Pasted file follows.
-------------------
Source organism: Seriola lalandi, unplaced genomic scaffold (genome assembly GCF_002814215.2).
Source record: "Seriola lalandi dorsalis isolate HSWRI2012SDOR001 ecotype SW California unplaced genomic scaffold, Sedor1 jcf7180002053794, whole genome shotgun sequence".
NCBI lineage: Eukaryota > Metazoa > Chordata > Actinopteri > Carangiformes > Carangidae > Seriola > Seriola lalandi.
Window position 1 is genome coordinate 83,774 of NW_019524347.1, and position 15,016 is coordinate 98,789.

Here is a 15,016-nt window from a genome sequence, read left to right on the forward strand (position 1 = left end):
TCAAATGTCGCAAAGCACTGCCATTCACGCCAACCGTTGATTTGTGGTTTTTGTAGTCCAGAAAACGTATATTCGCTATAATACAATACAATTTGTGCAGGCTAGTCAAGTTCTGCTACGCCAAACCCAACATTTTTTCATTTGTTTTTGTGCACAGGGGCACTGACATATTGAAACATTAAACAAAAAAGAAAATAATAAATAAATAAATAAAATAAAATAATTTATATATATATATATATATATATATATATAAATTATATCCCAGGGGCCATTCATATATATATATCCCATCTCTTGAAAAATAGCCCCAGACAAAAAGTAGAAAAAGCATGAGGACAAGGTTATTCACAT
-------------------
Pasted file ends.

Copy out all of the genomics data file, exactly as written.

Source organism: Seriola lalandi, unplaced genomic scaffold (genome assembly GCF_002814215.2).
Source record: "Seriola lalandi dorsalis isolate HSWRI2012SDOR001 ecotype SW California unplaced genomic scaffold, Sedor1 jcf7180002053794, whole genome shotgun sequence".
NCBI lineage: Eukaryota > Metazoa > Chordata > Actinopteri > Carangiformes > Carangidae > Seriola > Seriola lalandi.
Window position 1 is genome coordinate 83,774 of NW_019524347.1, and position 15,016 is coordinate 98,789.

Here is a 15,016-nt window from a genome sequence, read left to right on the forward strand (position 1 = left end):
TCAAATGTCGCAAAGCACTGCCATTCACGCCAACCGTTGATTTGTGGTTTTTGTAGTCCAGAAAACGTATATTCGCTATAATACAATACAATTTGTGCAGGCTAGTCAAGTTCTGCTACGCCAAACCCAACATTTTTTCATTTGTTTTTGTGCACAGGGGCACTGACATATTGAAACATTAAACAAAAAAGAAAATAATAAATAAATAAATAAAATAAAATAATTTATATATATATATATATATATATATATATAAATTATATCCCAGGGGCCATTCATATATATATATCCCATCTCTTGAAAAATAGCCCCAGACAAAAAGTAGAAAAAGCATGAGGACAAGGTTATTCACAT